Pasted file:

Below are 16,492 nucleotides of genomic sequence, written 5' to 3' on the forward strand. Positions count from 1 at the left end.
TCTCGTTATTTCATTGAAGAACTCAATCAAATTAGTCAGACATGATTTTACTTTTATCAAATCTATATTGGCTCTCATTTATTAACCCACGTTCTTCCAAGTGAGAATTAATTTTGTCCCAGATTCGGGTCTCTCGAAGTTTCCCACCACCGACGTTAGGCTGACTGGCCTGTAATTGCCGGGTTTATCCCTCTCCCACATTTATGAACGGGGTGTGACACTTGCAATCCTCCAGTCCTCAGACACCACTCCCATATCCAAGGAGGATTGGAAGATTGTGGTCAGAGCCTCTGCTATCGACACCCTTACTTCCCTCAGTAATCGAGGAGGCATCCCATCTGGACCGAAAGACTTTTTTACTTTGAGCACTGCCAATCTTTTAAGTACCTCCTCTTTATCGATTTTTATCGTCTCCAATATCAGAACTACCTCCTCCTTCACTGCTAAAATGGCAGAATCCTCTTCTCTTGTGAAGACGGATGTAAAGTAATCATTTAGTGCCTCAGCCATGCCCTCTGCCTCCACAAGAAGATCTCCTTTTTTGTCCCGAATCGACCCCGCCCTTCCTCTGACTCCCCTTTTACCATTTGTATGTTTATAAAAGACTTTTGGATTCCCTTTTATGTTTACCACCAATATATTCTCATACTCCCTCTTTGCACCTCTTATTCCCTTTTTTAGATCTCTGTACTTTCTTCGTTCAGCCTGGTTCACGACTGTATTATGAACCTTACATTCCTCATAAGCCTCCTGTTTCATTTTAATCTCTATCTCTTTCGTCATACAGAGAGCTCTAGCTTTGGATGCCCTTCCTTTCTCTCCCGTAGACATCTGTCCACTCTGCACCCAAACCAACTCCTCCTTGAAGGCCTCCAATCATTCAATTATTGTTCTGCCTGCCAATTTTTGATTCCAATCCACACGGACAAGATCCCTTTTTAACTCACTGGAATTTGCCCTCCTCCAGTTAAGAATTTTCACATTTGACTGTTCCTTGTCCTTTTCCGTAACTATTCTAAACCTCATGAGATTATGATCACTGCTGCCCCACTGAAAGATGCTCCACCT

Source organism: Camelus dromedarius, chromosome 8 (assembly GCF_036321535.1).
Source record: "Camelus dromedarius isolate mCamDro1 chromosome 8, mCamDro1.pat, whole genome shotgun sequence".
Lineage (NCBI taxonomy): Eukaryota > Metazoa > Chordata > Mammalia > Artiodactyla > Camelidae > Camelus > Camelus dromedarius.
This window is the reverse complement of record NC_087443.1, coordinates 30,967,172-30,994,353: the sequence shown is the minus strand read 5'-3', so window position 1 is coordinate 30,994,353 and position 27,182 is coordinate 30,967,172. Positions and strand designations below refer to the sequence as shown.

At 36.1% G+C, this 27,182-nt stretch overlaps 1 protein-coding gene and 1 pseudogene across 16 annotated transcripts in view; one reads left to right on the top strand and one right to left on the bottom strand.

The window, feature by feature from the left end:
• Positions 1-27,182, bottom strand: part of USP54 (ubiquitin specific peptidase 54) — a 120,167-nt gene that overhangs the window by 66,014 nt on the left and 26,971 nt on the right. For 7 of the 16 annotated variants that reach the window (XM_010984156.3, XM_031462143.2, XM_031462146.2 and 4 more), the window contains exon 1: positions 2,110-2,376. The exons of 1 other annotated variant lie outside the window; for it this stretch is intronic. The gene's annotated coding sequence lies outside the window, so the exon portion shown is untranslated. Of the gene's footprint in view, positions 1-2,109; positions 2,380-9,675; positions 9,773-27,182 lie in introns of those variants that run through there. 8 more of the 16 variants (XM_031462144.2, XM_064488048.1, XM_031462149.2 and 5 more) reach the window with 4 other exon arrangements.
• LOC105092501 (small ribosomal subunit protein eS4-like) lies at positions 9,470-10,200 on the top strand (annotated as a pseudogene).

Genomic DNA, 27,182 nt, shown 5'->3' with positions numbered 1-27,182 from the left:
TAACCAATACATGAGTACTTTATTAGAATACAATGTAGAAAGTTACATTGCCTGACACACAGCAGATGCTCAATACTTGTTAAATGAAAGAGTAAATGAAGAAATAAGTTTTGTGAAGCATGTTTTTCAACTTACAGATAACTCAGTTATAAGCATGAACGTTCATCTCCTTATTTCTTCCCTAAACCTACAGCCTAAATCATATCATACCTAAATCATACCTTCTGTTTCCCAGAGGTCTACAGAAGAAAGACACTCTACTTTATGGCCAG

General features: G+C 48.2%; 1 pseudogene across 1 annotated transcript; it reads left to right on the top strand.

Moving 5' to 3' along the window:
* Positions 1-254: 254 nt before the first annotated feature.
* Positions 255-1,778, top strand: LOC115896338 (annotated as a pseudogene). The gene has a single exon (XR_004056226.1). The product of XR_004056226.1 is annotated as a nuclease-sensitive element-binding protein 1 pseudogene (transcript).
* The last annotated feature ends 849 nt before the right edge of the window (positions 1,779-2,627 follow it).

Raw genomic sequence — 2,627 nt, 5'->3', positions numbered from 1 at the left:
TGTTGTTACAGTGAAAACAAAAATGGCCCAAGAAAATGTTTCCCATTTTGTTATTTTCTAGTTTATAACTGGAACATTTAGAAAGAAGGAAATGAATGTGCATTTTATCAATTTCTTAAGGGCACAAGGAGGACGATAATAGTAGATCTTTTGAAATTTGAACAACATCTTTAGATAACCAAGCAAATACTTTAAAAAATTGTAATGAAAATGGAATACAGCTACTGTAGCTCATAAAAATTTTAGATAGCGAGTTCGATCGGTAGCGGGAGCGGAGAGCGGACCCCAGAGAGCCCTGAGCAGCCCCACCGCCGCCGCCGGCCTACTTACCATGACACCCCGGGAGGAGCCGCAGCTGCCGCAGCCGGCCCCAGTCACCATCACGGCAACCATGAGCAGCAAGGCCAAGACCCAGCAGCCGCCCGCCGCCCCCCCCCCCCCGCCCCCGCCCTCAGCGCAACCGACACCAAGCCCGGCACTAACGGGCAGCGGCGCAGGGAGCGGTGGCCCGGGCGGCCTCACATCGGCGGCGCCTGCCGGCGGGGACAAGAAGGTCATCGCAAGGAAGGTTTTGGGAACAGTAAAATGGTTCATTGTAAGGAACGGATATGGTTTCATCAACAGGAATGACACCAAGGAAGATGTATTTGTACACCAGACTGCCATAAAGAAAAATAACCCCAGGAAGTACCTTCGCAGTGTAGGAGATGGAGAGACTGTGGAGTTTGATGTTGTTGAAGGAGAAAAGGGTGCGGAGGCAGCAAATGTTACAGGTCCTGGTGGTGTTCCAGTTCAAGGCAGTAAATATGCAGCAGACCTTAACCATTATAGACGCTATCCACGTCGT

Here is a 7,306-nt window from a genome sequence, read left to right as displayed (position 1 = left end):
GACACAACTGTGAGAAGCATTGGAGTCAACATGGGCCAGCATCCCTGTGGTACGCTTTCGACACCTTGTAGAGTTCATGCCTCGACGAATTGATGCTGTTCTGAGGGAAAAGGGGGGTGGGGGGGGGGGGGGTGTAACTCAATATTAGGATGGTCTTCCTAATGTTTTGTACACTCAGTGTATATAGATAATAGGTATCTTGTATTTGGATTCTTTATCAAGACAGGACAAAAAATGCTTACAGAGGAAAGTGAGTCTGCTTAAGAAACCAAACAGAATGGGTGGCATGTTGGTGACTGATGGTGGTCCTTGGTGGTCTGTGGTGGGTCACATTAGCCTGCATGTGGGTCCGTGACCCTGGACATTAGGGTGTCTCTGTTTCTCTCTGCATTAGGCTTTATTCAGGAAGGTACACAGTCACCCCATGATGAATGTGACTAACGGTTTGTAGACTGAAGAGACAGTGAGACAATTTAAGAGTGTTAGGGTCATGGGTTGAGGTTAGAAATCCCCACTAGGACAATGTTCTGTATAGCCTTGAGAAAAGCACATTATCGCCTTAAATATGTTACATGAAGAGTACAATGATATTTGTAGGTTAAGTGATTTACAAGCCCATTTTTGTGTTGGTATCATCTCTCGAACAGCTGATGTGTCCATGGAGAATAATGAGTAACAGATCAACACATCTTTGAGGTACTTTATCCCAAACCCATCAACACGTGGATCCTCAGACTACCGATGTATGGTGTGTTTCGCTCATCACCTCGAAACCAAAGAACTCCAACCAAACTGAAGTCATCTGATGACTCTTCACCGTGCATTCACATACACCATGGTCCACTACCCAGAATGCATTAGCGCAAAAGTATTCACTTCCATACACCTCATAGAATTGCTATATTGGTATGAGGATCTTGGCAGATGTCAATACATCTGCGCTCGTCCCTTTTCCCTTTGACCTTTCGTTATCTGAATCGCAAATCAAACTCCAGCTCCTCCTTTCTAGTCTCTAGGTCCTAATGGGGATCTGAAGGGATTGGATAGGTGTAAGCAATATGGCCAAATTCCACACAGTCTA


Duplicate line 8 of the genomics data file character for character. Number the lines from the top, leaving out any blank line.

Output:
The window, feature by feature from the left end: